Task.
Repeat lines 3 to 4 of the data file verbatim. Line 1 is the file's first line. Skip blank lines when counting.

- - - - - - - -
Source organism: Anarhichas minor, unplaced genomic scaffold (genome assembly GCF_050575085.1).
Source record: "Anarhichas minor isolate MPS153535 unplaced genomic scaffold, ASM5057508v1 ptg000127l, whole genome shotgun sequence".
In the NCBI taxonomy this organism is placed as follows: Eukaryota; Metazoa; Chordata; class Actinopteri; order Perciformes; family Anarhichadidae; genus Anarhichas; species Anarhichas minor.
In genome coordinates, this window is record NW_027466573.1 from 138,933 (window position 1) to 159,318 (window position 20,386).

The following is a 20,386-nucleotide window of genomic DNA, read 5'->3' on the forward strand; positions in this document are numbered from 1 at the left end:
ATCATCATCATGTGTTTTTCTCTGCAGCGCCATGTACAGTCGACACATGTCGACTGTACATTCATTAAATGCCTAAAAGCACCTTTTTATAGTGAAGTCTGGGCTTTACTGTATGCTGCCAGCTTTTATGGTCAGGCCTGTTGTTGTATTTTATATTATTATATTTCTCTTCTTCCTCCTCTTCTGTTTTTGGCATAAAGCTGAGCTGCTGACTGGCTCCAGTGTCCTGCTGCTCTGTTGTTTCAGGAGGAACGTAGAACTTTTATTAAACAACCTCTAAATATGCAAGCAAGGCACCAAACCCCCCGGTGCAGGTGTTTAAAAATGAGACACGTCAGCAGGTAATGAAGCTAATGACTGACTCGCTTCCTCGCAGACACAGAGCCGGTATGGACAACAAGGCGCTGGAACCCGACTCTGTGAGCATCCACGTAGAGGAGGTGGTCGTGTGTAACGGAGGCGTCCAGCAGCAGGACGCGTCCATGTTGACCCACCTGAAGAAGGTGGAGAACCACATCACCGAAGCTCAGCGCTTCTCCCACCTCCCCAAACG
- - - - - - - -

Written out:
In the NCBI taxonomy this organism is placed as follows: Eukaryota; Metazoa; Chordata; class Actinopteri; order Perciformes; family Anarhichadidae; genus Anarhichas; species Anarhichas minor.
In genome coordinates, this window is record NW_027466573.1 from 138,933 (window position 1) to 159,318 (window position 20,386).